As a writer, nothing brings me greater pleasure or amazement than to know that somewhere out there some readers may find my book intriguing enough to invest their money and time in it. It’s no surprise then that I’ve often wondered, with a certain sense of awe, where all the book has traveled—to what unknown destinations, and into what strangers’ hands.
So once in a while I would succumb to curiosity and run a quick Google search on the title of my book, Once upon a Mulberry Field. In this day and age, that seems to be the easiest way to gather information on just about anything, and you usually end up with a boatload more data than you ever have time or care to browse, since the bulk of it is generally of little relevance.
On occasion, though, from such data dumps I was able to glean a few heartwarming nuggets: Meetup announcements from unrelated book clubs in Oregon, California, Arizona and Texas that my book had been chosen for their upcoming discussions; A buried item in a newsletter from a Federated Church in Vermont that listed Mulberry Field as its book club’s next month’s selection; Kind and thoughtful comments posted on the Facebook page of a Rotary Club regarding a talk I had just given at its meeting a week prior.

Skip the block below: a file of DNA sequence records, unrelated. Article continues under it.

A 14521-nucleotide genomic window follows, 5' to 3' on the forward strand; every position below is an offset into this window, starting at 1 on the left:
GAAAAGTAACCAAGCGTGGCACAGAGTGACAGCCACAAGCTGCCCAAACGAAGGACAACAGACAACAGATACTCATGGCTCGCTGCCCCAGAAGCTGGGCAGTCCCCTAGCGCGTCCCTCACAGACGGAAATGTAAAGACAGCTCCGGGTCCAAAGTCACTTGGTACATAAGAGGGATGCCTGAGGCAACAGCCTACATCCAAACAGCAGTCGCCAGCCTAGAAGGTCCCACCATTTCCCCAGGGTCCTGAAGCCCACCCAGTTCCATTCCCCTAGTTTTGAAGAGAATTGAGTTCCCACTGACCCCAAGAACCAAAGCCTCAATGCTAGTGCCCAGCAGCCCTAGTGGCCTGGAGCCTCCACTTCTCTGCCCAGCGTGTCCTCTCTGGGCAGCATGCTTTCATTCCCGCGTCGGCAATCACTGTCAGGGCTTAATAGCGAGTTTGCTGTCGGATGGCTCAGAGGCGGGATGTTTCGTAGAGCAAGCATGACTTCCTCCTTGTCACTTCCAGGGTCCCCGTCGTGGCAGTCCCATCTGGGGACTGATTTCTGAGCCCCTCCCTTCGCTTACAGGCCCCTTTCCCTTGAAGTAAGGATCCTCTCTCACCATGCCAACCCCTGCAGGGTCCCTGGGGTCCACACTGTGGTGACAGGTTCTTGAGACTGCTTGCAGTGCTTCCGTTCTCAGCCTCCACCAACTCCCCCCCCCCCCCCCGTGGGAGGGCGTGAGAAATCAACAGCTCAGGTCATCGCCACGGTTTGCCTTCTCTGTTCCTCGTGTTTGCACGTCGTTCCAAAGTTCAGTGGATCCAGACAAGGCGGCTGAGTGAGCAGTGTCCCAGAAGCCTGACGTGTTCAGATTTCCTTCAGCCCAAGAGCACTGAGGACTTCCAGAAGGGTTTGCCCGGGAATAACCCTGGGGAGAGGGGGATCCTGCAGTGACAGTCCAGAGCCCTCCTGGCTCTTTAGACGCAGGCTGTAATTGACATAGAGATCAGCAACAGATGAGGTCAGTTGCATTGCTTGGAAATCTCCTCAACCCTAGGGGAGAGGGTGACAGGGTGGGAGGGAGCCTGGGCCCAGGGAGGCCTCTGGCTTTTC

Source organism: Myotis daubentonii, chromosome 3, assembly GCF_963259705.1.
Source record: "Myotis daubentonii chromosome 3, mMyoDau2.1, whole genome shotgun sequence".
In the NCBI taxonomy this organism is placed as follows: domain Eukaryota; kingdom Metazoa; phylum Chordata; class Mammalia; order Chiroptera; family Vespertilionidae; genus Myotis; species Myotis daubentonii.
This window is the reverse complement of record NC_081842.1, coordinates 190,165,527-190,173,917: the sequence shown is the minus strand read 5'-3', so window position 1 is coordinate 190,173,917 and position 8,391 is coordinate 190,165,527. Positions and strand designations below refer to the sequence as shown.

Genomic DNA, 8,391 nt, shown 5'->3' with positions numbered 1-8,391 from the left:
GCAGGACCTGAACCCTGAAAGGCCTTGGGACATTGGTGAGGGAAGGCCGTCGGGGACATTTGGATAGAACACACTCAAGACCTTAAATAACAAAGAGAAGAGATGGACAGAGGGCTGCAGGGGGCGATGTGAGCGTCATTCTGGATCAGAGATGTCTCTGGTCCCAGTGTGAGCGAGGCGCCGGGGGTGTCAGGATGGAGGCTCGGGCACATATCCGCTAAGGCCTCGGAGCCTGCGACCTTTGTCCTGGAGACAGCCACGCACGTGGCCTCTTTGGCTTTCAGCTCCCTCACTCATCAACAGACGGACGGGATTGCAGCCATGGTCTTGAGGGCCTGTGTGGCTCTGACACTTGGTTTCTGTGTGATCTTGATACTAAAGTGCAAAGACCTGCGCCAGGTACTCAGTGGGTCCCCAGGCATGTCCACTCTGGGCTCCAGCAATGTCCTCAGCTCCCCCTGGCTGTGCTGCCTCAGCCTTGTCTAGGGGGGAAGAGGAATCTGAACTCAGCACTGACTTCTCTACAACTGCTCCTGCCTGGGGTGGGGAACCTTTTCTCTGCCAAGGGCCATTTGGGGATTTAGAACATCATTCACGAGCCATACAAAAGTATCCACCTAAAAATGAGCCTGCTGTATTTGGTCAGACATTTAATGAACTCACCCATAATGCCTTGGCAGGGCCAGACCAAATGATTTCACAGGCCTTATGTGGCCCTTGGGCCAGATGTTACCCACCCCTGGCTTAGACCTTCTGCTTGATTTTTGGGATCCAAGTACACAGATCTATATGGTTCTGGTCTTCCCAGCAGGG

Another surprise that really made my day was when Mulberry Field popped up on the Recommended Reading list of the Poway Unified School District, under “Great Books / Authors — Grown-up Age.” I also recently found out the book is listed in the catalog of the University of Montana Library. And just last week I was bowled over when I received a message through the Contact page on my website, from a couple of students at Oxford University in the UK who are proposing to use my book for their research on post-colonial Vietnam and the Vietnam War.
A quick browse on the various Amazon websites overseas also revealed that Mulberry Field had achieved a (very modest) sales ranking—which means that it had sold—in Canada, the UK, France, and Germany. Readers in Canada and the UK were also kind enough to leave reviews, for which I’m most appreciative.
All these things, even when added together, probably didn’t amount to any significant sales. But for me, they constitute a priceless reward as they help me realize that beyond my own efforts to launch and promote it, the book has gained a life of its own—truly precious, however minuscule.
And so, even as sales have tapered off and a new book is in the works (Tada!), for Once upon a Mulberry Field the beat still goes on. With all my heart, I thank all of you for your support and help in spreading the good word.